Do you remember learning about Pangaea in school? It was the last great supercontinent, and it existed from about 300-200 million years ago. I remember doing a "geography fair" project on Pangaea in the fifth grade (and taking home a blue ribbon). I think that's the last I ever thought about continental drift, to be completely honest.
So when I read about a new supercontinent, Amasia, that's theorized to form sometime in the next 50-200 million years, my ears perked up. I suppose it never occurred to me that the continents are still drifting and will continue to do so in the future.
The theory of plate tectonics--a description of large-scale movements of the Earth's crust--is relatively modern, having come into the public consciousness as late as the 1960s. Today, scientists are applying their understanding of continental drift (via plate tectonics) not only to reconstructions of the continents of ancient Earth, but to predictions of future Earth.
I spoke with Ross Mitchell, a graduate student at Yale University, about his new model for the next great supercontinent, Amasia. To learn more, watch the video above or click the link below. And don't forget to leave a comment at the bottom of the page. Come on, talk nerdy to me!
CARA SANTA MARIA: Hi everyone. Cara Santa Maria here. Have you ever heard of the continent Amasia? That's probably because it hasn't made it's way to our maps quite yet. See, in 50 to 200 million years, there won't be an Africa, Asia, Europe, or America. There will only be Amasia. It's the next great supercontinent, like Pangaea was until 200 million years ago. See, continental drift isn't just the stuff of history books, it's the future of our planet too, and it's happening right now, before our very eyes.
ROSS MITCHELL: It’s actually a remarkable time to be alive in the sense that we can very much look into our past and see the visages of Pangaea, you know we can easily imagine closing the Atlantic Ocean and juxtaposing this jigsaw arrangement of continents and we can also realize that new continents are being made. In fact, I mean, you look at Himalayan range with India converging with Asia in the last 50, 60 million years and we see mountains actively being built. So we look into the past and we see the past supercontinent and we look in the future and see the future supercontinent, we’re kind of in the middle of a cycle.
CSM: That's Ross Mitchell, a doctoral student in geology and geophysics at Yale. We talked about how the things we think of as fundamentally permanent, like the ground beneath our feet, are always in flux. How the tectonic plates that make up the Earth's crust are always in motion, forcing the continents to wander. And how looking into our geologic past is teaching us what the future holds. For his dissertation, he developed a new model of the next great supercontinent, Amasia.
RM: So our new model for the formation of supercontinents, which allows us to project, kind of speculatively into the future, allows us to predict that the future supercontinent Amasia will take form at the North Pole, closing the Arctic Ocean and the Caribbean Sea, fusing the Americas together and then the Americas with Eurasia, hence the name Amasia.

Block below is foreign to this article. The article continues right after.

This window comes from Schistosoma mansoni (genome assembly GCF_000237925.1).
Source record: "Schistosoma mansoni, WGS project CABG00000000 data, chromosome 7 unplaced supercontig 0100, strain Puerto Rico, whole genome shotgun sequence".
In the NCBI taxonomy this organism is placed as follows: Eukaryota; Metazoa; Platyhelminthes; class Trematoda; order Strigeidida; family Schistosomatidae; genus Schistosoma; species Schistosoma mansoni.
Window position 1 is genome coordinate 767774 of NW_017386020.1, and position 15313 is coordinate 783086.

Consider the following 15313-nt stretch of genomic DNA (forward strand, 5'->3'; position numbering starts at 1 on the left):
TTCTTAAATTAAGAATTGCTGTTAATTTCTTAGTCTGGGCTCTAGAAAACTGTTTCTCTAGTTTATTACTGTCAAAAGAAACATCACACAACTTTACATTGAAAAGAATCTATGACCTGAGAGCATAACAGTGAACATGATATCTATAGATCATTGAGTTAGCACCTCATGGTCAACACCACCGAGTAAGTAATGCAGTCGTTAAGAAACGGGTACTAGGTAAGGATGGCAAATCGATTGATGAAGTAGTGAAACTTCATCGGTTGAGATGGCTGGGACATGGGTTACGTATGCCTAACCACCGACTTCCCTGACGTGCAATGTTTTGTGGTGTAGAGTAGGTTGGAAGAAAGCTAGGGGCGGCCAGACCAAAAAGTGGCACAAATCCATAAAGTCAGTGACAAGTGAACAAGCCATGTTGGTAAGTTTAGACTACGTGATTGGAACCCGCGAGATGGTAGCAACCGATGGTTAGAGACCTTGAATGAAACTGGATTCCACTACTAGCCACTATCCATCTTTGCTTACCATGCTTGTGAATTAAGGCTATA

CSM: He calls this model orthoversion, as opposed to the previously existing extroversion and introversion models. See, the first theory of a new supercontinent proposed that the land masses as we know them today would continue to spread outward from their original positions in Pangaea until they finally came back together on the other side of the globe, closing the Pacific Ocean. Hence, extraversion.
RM: The introversion model you know quite frankly couldn’t have been more opposed. They said that instead of the Pacific Ocean vanishing and the future supercontinent, instead of the supercontinent turning itself inside out, what if a supercontinent collapsed back in on itself?
CSM: So in the introversion model, Amasia would be kind of similar to Pangaea. But in Ross's orthoversion model, he theorizes that Amasia will come together around the North Pole.
RM: Even though plates and continents are drifting inextricably and constantly, it’s a very slow drift. I mean we’re talking millimeters, centimeters per year. This is the rate our fingernails are growing, to put that in context. And so Pangaea, which is the latest most famous supercontinent, took form about 300 million years ago, but before Pangaea we have evidence for, good evidence for, two supercontinents before Pangaea. Pangaea was 300 million years ago. Before Pangaea, we have Rodinia, which took form about 1 billion years ago and before Rodinia, we have about 2 billion years ago there’s Nuna.
CSM: What an incredible thing, to know the very land where our feet are so firmly planted was once thousands of miles away. Our evolutionary past was shaped by the dramatically different landscape of the supercontinents, where all life thrived together, before it was pulled apart into lonely islands, only to repeat the process again and again. And if our species continues to flourish, one day, we will all be citizens of Amasia. Alright everyone, you know the drill. Sound of on Twitter, Facebook, or leave a comment right here on The Huffington Post. Come on, talk nerdy to me!